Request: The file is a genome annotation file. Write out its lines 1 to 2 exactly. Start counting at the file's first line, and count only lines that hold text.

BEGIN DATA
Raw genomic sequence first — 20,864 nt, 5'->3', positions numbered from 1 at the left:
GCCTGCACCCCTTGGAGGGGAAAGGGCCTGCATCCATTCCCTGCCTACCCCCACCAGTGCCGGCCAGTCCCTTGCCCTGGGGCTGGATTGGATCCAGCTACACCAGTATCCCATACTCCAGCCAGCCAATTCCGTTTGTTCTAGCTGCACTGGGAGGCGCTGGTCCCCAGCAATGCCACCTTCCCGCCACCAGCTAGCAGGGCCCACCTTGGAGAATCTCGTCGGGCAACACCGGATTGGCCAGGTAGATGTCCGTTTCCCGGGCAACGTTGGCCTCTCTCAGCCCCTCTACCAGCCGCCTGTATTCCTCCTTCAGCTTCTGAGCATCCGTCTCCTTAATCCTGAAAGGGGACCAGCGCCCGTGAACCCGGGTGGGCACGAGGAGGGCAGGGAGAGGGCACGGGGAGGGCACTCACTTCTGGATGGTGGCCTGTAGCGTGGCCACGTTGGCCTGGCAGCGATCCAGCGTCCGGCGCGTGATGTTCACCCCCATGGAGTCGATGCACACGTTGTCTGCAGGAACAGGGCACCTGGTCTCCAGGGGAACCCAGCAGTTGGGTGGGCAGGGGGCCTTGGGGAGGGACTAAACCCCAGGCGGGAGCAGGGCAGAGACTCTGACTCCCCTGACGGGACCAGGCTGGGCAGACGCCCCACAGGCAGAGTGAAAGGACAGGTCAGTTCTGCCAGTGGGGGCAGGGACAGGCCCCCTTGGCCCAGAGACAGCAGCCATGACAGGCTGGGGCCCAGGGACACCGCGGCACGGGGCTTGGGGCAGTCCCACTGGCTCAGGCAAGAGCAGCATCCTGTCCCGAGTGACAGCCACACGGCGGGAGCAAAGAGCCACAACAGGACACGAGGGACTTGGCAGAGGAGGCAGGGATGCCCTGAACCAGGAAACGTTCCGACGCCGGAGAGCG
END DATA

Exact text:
Raw genomic sequence first — 20,864 nt, 5'->3', positions numbered from 1 at the left:
GCCTGCACCCCTTGGAGGGGAAAGGGCCTGCATCCATTCCCTGCCTACCCCCACCAGTGCCGGCCAGTCCCTTGCCCTGGGGCTGGATTGGATCCAGCTACACCAGTATCCCATACTCCAGCCAGCCAATTCCGTTTGTTCTAGCTGCACTGGGAGGCGCTGGTCCCCAGCAATGCCACCTTCCCGCCACCAGCTAGCAGGGCCCACCTTGGAGAATCTCGTCGGGCAACACCGGATTGGCCAGGTAGATGTCCGTTTCCCGGGCAACGTTGGCCTCTCTCAGCCCCTCTACCAGCCGCCTGTATTCCTCCTTCAGCTTCTGAGCATCCGTCTCCTTAATCCTGAAAGGGGACCAGCGCCCGTGAACCCGGGTGGGCACGAGGAGGGCAGGGAGAGGGCACGGGGAGGGCACTCACTTCTGGATGGTGGCCTGTAGCGTGGCCACGTTGGCCTGGCAGCGATCCAGCGTCCGGCGCGTGATGTTCACCCCCATGGAGTCGATGCACACGTTGTCTGCAGGAACAGGGCACCTGGTCTCCAGGGGAACCCAGCAGTTGGGTGGGCAGGGGGCCTTGGGGAGGGACTAAACCCCAGGCGGGAGCAGGGCAGAGACTCTGACTCCCCTGACGGGACCAGGCTGGGCAGACGCCCCACAGGCAGAGTGAAAGGACAGGTCAGTTCTGCCAGTGGGGGCAGGGACAGGCCCCCTTGGCCCAGAGACAGCAGCCATGACAGGCTGGGGCCCAGGGACACCGCGGCACGGGGCTTGGGGCAGTCCCACTGGCTCAGGCAAGAGCAGCATCCTGTCCCGAGTGACAGCCACACGGCGGGAGCAAAGAGCCACAACAGGACACGAGGGACTTGGCAGAGGAGGCAGGGATGCCCTGAACCAGGAAACGTTCCGACGCCGGAGAGCG